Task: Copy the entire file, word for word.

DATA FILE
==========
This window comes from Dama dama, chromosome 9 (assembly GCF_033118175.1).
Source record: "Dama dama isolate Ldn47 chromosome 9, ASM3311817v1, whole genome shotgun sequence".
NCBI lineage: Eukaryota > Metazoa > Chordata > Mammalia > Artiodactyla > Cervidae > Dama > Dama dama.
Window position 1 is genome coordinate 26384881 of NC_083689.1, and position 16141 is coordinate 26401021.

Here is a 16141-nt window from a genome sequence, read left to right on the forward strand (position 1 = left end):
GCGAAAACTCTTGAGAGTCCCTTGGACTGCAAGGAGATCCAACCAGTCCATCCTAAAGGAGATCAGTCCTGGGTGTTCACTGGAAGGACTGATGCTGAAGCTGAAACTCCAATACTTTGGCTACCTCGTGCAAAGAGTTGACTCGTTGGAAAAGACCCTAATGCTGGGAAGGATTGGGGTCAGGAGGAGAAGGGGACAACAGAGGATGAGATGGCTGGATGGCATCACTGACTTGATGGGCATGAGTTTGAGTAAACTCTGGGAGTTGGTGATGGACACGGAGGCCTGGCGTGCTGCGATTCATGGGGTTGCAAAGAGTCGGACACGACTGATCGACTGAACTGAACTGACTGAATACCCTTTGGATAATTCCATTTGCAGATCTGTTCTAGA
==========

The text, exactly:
This window comes from Dama dama, chromosome 9 (assembly GCF_033118175.1).
Source record: "Dama dama isolate Ldn47 chromosome 9, ASM3311817v1, whole genome shotgun sequence".
NCBI lineage: Eukaryota > Metazoa > Chordata > Mammalia > Artiodactyla > Cervidae > Dama > Dama dama.
Window position 1 is genome coordinate 26384881 of NC_083689.1, and position 16141 is coordinate 26401021.

Here is a 16141-nt window from a genome sequence, read left to right on the forward strand (position 1 = left end):
GCGAAAACTCTTGAGAGTCCCTTGGACTGCAAGGAGATCCAACCAGTCCATCCTAAAGGAGATCAGTCCTGGGTGTTCACTGGAAGGACTGATGCTGAAGCTGAAACTCCAATACTTTGGCTACCTCGTGCAAAGAGTTGACTCGTTGGAAAAGACCCTAATGCTGGGAAGGATTGGGGTCAGGAGGAGAAGGGGACAACAGAGGATGAGATGGCTGGATGGCATCACTGACTTGATGGGCATGAGTTTGAGTAAACTCTGGGAGTTGGTGATGGACACGGAGGCCTGGCGTGCTGCGATTCATGGGGTTGCAAAGAGTCGGACACGACTGATCGACTGAACTGAACTGACTGAATACCCTTTGGATAATTCCATTTGCAGATCTGTTCTAGA